Windows Will Soon Have Its Own AI Super Resolution Upscaler For Gaming PCs
PC enthusiasts of a certain age will recall the bad old days before DirectX, when developers who wanted to make use of advanced acceleration hardware in graphics processors had to use a vendor-specific API for it. This meant that your ATI Rage version of Mechwarrior 2 wasn't going to work on your fancy new Rendition Verité card. First, Khronos Group's OpenGL, and then later, Microsoft's DirectX helped standardize this scenario, but now we have a somewhat similar situation set up in the realm of image upscaling.
Many technology enthusiasts aren't happy about this turn of events, but the reality is that basically all modern games are designed with at least one of dynamic resolution or smart upscaling method in mind. The problem is that each GPU vendor and many game engines have their own form of smart upscaler.
The most widely-available is AMD's FidelityFX Super Resolution, but it also has a number of quality trade-offs. Epic's Unreal Engine includes its own Temporal Super Resolution, which works well, but isn't accelerated by hardware, so it doesn't offer the performance benefits of something like Intel's XMX-accelerated XeSS. Of course, NVIDIA's DLSS is the most pervasive of all, offering arguably the best image quality and performance, but being locked to NVIDIA's own RTX hardware.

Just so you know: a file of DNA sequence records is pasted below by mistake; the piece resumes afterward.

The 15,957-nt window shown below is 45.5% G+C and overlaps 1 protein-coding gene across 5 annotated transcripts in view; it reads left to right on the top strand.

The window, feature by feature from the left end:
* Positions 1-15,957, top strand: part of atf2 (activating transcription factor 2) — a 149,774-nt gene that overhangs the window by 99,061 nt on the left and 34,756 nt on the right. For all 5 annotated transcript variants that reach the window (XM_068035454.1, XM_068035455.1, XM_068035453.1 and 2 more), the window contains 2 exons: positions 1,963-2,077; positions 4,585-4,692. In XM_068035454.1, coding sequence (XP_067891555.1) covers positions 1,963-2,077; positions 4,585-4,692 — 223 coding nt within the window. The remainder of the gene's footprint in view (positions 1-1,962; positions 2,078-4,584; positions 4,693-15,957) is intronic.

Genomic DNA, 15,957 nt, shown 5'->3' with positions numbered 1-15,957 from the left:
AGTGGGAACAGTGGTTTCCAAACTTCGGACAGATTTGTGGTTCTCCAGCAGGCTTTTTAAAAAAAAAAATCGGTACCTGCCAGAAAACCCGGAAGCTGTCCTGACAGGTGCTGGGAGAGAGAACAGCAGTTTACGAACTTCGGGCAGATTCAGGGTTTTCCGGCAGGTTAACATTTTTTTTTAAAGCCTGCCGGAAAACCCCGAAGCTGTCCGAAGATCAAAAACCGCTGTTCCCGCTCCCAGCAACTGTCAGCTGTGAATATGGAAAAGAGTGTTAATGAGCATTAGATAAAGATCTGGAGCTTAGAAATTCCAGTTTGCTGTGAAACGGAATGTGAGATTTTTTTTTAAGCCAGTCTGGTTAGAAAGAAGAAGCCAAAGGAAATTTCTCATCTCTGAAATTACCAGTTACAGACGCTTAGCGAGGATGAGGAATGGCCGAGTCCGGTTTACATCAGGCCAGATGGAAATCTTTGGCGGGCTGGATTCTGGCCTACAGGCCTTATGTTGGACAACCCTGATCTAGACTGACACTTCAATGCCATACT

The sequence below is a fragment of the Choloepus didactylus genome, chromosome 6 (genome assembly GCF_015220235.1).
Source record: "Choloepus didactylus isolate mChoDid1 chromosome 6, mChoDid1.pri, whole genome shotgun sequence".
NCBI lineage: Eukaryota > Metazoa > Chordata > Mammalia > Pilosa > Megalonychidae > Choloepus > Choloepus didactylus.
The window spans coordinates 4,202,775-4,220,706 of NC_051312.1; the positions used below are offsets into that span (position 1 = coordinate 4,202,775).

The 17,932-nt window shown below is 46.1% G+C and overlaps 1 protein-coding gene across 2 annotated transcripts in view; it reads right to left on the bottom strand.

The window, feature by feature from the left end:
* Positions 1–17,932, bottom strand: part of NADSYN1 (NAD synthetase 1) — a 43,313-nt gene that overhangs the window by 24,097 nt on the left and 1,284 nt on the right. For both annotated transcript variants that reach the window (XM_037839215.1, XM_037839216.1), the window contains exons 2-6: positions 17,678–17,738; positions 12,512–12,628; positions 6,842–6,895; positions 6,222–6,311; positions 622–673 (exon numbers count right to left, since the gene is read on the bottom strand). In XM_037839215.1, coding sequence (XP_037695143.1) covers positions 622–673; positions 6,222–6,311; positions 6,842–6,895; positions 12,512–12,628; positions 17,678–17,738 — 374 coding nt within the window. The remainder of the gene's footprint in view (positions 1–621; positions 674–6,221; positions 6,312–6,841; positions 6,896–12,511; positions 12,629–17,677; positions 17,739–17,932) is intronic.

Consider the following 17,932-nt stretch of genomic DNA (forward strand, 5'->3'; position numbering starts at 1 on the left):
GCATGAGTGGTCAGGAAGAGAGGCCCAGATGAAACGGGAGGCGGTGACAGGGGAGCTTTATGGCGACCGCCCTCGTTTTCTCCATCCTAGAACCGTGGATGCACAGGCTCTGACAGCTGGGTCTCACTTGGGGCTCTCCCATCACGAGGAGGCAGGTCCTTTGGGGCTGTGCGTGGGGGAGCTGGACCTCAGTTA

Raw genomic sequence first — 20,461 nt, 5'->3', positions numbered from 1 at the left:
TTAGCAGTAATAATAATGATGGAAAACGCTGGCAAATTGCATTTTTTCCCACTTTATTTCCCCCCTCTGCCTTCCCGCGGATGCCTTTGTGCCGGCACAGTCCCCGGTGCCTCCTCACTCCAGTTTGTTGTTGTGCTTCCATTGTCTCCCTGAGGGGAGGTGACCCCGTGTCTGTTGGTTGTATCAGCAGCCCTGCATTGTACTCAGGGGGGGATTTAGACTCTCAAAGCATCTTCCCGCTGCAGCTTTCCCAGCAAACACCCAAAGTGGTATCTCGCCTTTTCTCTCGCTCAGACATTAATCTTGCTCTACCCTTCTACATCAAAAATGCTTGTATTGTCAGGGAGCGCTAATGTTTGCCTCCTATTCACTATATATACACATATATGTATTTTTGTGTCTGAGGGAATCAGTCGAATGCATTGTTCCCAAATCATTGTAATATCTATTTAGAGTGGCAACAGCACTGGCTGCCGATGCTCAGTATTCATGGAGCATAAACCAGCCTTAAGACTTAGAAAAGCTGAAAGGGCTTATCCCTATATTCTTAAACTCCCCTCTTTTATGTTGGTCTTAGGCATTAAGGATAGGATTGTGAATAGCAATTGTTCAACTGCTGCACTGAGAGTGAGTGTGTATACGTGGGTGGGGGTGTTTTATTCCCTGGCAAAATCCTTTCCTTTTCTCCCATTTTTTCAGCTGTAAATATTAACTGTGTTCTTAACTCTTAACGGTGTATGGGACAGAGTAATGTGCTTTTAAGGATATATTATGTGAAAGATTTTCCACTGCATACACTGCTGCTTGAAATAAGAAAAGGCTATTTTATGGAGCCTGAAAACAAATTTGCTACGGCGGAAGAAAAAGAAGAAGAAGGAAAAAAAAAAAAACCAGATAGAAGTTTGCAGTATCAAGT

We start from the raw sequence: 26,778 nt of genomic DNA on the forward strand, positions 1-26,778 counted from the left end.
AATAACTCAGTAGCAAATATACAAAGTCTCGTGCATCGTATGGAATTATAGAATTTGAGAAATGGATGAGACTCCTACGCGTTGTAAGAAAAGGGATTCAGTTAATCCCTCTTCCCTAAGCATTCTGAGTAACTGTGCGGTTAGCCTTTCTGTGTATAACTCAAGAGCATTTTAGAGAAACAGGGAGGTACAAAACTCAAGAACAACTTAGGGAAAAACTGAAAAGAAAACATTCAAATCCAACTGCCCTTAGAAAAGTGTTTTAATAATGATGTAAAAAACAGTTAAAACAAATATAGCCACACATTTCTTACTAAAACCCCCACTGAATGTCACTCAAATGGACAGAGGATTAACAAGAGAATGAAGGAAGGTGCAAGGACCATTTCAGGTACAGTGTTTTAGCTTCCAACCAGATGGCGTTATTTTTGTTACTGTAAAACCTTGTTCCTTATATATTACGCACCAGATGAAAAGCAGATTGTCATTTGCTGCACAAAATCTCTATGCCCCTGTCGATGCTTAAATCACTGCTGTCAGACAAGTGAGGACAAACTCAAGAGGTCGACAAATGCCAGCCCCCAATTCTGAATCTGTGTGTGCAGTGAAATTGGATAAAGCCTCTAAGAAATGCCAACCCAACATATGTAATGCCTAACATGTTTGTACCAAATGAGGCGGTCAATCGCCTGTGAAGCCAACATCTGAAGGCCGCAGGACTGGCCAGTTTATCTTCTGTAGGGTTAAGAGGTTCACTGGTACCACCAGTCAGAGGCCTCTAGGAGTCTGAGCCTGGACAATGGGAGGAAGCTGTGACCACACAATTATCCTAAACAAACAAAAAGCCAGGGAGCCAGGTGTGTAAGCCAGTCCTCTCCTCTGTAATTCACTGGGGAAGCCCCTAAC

The most advanced scalers available today use AI, including NVIDIA's DLSS and Intel's XeSS. Apparently, there's going to be a third competitor in that space now: Microsoft. Indeed, it seems that on supported hardware, Windows 11 24H2 will have an AI-powered "Automatic super resolution" feature that is specifically noted to "make supported games play more smoothly with enhanced details."
There really aren't many details available about this right now. A fair assumption would be that it will work similarly to AMD's Radeon Super Resolution, where the resolution change happens transparently to the game. In other words, the game thinks it's outputting to a lower-resolution display and then the graphics driver (or in this case, the operating system) upscales the game's output to the display resolution. However, it's likely Microsoft will also create an API in DirectX for API-aware games to make use of the scaling in a more nuanced fashion.
The really interesting part is that Microsoft's super resolution feature will apparently be AI-powered. We think that this feature is likely to require an NPU, or Neural Processing Unit. As AI has been the big buzzword for the last couple of years, so it goes that the most recent platforms from both AMD and Intel (being AMD's Hawk Point and Intel's Meteor Lake) include dedicated accelerators for AI applications. There aren't too many applications to make use of these NPUs yet, but it's possible that this feature could target those accelerators.